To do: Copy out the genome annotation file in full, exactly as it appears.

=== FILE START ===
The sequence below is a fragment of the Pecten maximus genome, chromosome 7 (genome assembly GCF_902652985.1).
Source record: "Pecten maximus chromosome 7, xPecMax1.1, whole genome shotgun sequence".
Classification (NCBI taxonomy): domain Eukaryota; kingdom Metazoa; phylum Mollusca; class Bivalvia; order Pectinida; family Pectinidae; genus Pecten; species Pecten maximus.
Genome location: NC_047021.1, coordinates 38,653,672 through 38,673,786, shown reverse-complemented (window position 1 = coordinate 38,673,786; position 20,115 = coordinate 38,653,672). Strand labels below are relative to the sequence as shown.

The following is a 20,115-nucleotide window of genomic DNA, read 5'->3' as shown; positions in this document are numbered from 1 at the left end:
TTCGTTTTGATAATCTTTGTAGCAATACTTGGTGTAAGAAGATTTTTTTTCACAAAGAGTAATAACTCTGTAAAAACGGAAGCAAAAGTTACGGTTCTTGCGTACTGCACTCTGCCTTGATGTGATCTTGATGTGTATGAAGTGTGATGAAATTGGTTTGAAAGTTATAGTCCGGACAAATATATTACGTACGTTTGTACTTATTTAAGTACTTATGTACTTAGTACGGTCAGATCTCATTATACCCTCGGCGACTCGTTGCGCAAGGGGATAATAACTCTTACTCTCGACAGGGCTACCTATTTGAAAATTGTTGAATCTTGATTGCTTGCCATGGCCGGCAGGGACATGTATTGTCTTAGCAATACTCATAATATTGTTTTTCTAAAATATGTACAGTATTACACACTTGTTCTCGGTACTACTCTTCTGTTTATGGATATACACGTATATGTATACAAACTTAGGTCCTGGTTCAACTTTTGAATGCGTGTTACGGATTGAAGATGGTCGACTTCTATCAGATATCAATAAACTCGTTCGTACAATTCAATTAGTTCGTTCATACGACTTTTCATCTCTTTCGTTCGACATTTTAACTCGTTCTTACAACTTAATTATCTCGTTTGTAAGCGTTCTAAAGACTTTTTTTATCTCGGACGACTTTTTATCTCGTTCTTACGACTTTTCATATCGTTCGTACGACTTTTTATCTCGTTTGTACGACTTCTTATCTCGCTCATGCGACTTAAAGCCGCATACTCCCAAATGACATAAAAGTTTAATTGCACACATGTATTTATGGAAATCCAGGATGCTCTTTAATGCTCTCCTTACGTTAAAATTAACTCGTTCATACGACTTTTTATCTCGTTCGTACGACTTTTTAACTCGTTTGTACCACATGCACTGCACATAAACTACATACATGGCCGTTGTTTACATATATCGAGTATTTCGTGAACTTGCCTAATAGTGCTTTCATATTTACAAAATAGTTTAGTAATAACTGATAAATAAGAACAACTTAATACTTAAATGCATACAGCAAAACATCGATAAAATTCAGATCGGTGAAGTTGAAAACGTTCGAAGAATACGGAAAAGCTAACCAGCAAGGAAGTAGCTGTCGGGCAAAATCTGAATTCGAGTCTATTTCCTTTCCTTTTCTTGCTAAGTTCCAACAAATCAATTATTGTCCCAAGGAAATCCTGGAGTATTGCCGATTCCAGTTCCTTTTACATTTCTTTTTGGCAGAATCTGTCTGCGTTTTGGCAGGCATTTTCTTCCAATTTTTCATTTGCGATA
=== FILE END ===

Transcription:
The sequence below is a fragment of the Pecten maximus genome, chromosome 7 (genome assembly GCF_902652985.1).
Source record: "Pecten maximus chromosome 7, xPecMax1.1, whole genome shotgun sequence".
Classification (NCBI taxonomy): domain Eukaryota; kingdom Metazoa; phylum Mollusca; class Bivalvia; order Pectinida; family Pectinidae; genus Pecten; species Pecten maximus.
Genome location: NC_047021.1, coordinates 38,653,672 through 38,673,786, shown reverse-complemented (window position 1 = coordinate 38,673,786; position 20,115 = coordinate 38,653,672). Strand labels below are relative to the sequence as shown.

The following is a 20,115-nucleotide window of genomic DNA, read 5'->3' as shown; positions in this document are numbered from 1 at the left end:
TTCGTTTTGATAATCTTTGTAGCAATACTTGGTGTAAGAAGATTTTTTTTCACAAAGAGTAATAACTCTGTAAAAACGGAAGCAAAAGTTACGGTTCTTGCGTACTGCACTCTGCCTTGATGTGATCTTGATGTGTATGAAGTGTGATGAAATTGGTTTGAAAGTTATAGTCCGGACAAATATATTACGTACGTTTGTACTTATTTAAGTACTTATGTACTTAGTACGGTCAGATCTCATTATACCCTCGGCGACTCGTTGCGCAAGGGGATAATAACTCTTACTCTCGACAGGGCTACCTATTTGAAAATTGTTGAATCTTGATTGCTTGCCATGGCCGGCAGGGACATGTATTGTCTTAGCAATACTCATAATATTGTTTTTCTAAAATATGTACAGTATTACACACTTGTTCTCGGTACTACTCTTCTGTTTATGGATATACACGTATATGTATACAAACTTAGGTCCTGGTTCAACTTTTGAATGCGTGTTACGGATTGAAGATGGTCGACTTCTATCAGATATCAATAAACTCGTTCGTACAATTCAATTAGTTCGTTCATACGACTTTTCATCTCTTTCGTTCGACATTTTAACTCGTTCTTACAACTTAATTATCTCGTTTGTAAGCGTTCTAAAGACTTTTTTTATCTCGGACGACTTTTTATCTCGTTCTTACGACTTTTCATATCGTTCGTACGACTTTTTATCTCGTTTGTACGACTTCTTATCTCGCTCATGCGACTTAAAGCCGCATACTCCCAAATGACATAAAAGTTTAATTGCACACATGTATTTATGGAAATCCAGGATGCTCTTTAATGCTCTCCTTACGTTAAAATTAACTCGTTCATACGACTTTTTATCTCGTTCGTACGACTTTTTAACTCGTTTGTACCACATGCACTGCACATAAACTACATACATGGCCGTTGTTTACATATATCGAGTATTTCGTGAACTTGCCTAATAGTGCTTTCATATTTACAAAATAGTTTAGTAATAACTGATAAATAAGAACAACTTAATACTTAAATGCATACAGCAAAACATCGATAAAATTCAGATCGGTGAAGTTGAAAACGTTCGAAGAATACGGAAAAGCTAACCAGCAAGGAAGTAGCTGTCGGGCAAAATCTGAATTCGAGTCTATTTCCTTTCCTTTTCTTGCTAAGTTCCAACAAATCAATTATTGTCCCAAGGAAATCCTGGAGTATTGCCGATTCCAGTTCCTTTTACATTTCTTTTTGGCAGAATCTGTCTGCGTTTTGGCAGGCATTTTCTTCCAATTTTTCATTTGCGATA